This is the good news. This is why, as Cornel West has said, there is no black Al Qaeda. Christians trust Jesus to make things right. Black Christians live out the hope of the gospel in a more tangible and powerful way than anyone else in precisely this way: by their near-total refusal to take up arms against their oppressors, they have demonstrated not weakness but faith in the God who judges justly. I want to be clear: this trust in God’s just judgment does not replace righteous action, the quest for justice in this world. Rather, it is the only proper foundation for justice-seeking: it shows us what justice looks like, whether we are in charge, or under authority, or both.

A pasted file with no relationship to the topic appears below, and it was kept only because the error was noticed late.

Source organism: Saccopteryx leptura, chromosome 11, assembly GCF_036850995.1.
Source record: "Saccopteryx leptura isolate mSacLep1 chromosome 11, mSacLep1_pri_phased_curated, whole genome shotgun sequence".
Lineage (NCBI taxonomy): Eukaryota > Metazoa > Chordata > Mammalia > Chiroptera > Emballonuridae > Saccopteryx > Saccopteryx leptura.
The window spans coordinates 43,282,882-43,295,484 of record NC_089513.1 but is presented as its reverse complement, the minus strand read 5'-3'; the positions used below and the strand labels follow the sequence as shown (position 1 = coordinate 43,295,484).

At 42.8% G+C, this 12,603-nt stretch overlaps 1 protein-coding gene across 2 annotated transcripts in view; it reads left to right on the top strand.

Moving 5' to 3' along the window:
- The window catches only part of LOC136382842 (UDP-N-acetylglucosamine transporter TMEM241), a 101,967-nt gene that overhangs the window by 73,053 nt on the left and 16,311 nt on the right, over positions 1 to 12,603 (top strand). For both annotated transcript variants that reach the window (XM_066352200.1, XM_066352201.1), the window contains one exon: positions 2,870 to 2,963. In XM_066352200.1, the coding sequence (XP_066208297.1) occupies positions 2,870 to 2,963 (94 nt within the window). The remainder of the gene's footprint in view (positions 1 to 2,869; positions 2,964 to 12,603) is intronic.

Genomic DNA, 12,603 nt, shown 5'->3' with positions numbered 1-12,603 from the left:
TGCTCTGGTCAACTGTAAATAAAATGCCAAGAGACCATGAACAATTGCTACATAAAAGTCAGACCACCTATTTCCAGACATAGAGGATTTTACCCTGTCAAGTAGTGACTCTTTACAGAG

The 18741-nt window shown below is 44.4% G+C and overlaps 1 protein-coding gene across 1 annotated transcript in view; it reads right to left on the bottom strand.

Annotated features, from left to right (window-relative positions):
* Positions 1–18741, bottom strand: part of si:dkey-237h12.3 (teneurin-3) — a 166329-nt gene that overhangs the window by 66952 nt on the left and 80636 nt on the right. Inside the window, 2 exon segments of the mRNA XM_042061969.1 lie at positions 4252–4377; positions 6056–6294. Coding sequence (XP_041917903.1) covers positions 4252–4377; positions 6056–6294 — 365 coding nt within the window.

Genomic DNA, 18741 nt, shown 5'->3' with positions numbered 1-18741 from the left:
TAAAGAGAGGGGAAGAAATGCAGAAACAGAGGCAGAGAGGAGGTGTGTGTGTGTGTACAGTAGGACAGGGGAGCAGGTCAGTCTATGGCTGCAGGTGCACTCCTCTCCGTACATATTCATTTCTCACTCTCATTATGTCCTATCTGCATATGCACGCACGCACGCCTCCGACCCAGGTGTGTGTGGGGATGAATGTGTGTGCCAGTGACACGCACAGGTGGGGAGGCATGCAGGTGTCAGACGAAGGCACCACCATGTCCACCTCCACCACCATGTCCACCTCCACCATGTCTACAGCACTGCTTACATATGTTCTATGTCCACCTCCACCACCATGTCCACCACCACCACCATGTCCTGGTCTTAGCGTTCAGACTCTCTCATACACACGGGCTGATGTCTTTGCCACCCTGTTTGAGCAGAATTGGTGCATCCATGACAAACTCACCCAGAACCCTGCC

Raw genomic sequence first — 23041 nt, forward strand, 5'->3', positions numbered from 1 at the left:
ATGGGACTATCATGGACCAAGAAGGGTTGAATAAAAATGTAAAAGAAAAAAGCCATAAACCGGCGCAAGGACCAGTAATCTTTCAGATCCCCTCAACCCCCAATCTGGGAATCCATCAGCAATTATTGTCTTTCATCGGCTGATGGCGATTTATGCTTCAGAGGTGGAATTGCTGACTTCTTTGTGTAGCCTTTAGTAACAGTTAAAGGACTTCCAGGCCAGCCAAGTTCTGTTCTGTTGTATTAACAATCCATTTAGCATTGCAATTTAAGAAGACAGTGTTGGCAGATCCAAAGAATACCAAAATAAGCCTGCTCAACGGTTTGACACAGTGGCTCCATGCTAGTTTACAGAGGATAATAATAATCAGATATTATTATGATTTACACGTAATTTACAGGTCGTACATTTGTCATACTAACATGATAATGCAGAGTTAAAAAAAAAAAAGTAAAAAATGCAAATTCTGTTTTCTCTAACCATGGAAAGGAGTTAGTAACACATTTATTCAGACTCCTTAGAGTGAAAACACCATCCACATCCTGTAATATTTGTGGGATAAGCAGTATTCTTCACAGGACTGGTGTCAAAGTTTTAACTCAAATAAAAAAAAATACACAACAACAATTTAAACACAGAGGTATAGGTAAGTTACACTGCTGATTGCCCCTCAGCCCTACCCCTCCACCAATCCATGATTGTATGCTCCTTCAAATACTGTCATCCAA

So what we should do, if we believe these things? Well, that’s a bigger conversation, and maybe another pastoral letter. In the meantime, let me suggest some more reading. Pastor Thabiti Anyabwile, a black Reformed pastor and respected author, has been writing a lot at the Gospel Coalition website. Start here, then here, here, here in response to Voddie Baucham, here, here, here, here, and here. Rapper and outspoken Christian Lecrae spoke here to white silence on the subject of police oppression of blacks. (His music, by the way, is outstanding.) Finally, a Facebook post by New Orleans Saints football player Benjamin Watson.
God bless you. Peace be upon the people of God.